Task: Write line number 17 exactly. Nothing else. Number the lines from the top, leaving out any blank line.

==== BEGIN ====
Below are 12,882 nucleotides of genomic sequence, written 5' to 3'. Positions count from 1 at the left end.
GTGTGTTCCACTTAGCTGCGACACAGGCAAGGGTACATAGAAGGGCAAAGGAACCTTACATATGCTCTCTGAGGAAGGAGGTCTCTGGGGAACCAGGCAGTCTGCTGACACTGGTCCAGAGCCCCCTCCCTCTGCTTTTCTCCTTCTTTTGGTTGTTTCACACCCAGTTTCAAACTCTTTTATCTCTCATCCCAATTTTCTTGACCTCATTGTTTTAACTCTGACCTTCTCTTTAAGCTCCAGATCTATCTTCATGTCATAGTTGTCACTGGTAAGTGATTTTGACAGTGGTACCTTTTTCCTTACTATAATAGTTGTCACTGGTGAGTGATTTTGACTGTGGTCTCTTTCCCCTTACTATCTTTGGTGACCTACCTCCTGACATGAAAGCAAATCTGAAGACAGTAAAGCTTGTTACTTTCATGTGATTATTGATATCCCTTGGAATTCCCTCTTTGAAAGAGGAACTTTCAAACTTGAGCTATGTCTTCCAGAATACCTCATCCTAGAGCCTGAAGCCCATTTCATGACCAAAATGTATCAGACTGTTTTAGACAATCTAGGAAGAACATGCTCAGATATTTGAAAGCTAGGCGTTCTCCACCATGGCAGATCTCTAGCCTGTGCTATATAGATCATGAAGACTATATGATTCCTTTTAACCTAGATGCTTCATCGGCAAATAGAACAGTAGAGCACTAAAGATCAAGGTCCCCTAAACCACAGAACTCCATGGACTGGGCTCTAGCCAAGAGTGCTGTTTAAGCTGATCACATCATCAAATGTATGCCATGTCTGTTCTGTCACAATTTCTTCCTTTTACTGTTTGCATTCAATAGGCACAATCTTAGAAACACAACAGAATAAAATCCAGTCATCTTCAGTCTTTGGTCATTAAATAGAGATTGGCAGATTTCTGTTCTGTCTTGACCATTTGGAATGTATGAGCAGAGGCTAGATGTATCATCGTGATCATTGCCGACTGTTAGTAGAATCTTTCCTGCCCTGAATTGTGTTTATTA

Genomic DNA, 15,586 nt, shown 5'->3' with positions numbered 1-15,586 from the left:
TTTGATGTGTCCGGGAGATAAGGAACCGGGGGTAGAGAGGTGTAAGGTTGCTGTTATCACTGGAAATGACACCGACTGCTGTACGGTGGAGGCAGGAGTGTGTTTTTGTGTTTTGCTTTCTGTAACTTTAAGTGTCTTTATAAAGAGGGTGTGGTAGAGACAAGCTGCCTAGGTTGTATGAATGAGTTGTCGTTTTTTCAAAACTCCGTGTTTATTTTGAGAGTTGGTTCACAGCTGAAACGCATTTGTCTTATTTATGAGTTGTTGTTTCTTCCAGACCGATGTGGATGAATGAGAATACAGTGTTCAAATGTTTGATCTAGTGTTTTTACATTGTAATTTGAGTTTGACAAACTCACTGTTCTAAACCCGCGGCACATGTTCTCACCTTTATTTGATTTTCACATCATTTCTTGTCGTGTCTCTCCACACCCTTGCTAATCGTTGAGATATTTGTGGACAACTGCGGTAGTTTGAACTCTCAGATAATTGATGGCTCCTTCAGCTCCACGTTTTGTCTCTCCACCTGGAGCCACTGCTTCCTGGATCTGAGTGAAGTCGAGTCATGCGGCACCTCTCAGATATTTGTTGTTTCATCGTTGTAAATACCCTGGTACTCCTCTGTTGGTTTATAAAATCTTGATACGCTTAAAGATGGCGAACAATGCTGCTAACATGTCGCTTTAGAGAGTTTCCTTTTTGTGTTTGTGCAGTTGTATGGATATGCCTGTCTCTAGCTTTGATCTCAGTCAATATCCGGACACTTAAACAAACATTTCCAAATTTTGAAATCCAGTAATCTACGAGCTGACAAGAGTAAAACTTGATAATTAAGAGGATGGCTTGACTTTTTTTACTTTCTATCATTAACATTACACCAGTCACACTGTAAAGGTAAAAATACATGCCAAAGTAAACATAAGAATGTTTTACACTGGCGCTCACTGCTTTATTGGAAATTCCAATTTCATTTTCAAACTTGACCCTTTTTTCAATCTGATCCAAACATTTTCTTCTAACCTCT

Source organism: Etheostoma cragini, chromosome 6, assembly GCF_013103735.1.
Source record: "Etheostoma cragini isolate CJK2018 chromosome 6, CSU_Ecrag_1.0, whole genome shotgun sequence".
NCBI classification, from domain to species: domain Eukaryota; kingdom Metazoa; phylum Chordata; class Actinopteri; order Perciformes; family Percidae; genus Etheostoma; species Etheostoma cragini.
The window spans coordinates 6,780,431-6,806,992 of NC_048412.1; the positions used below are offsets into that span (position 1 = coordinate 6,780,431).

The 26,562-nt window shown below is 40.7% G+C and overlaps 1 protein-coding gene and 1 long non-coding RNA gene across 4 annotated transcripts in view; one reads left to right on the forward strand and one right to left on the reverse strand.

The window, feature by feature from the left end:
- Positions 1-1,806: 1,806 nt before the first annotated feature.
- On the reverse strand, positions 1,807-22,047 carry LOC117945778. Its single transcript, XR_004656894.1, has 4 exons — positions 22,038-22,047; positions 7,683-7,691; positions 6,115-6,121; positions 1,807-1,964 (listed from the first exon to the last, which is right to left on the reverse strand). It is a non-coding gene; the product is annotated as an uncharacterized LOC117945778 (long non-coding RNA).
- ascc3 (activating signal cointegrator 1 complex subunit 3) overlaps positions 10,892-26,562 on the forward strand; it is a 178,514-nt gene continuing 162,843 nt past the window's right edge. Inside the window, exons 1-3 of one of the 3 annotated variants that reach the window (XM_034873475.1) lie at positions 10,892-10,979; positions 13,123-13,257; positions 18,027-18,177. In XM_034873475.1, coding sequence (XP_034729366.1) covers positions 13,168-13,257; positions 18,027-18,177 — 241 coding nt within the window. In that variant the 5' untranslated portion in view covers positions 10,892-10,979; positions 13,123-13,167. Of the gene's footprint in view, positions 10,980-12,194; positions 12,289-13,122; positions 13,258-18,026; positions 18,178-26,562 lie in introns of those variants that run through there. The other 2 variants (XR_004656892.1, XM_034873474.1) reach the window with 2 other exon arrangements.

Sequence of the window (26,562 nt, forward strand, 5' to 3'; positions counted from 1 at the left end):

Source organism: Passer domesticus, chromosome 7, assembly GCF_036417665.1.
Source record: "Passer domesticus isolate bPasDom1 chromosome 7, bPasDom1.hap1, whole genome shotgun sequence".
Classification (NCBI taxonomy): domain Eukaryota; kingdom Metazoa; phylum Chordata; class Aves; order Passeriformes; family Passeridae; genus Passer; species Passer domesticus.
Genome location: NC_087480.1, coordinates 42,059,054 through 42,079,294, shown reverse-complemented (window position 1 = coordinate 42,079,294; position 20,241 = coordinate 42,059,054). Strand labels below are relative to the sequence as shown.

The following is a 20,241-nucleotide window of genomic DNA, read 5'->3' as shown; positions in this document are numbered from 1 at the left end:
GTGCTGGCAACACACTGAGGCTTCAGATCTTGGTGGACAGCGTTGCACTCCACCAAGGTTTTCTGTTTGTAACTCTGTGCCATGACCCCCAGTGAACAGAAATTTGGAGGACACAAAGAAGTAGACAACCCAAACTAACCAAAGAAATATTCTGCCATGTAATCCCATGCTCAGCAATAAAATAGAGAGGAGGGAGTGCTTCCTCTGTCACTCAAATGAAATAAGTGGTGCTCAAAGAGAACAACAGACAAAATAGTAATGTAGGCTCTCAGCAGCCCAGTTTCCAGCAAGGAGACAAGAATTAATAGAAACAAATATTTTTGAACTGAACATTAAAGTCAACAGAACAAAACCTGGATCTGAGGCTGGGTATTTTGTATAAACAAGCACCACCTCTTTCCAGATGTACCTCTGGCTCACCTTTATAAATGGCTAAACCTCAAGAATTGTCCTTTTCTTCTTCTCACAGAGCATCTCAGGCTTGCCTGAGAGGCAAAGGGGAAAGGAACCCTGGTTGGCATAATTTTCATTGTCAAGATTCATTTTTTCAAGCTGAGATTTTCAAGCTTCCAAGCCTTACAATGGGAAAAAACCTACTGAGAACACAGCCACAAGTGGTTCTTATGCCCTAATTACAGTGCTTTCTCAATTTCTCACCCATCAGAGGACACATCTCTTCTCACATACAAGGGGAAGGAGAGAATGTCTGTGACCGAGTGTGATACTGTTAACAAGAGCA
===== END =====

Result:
Classification (NCBI taxonomy): domain Eukaryota; kingdom Metazoa; phylum Chordata; class Aves; order Passeriformes; family Passeridae; genus Passer; species Passer domesticus.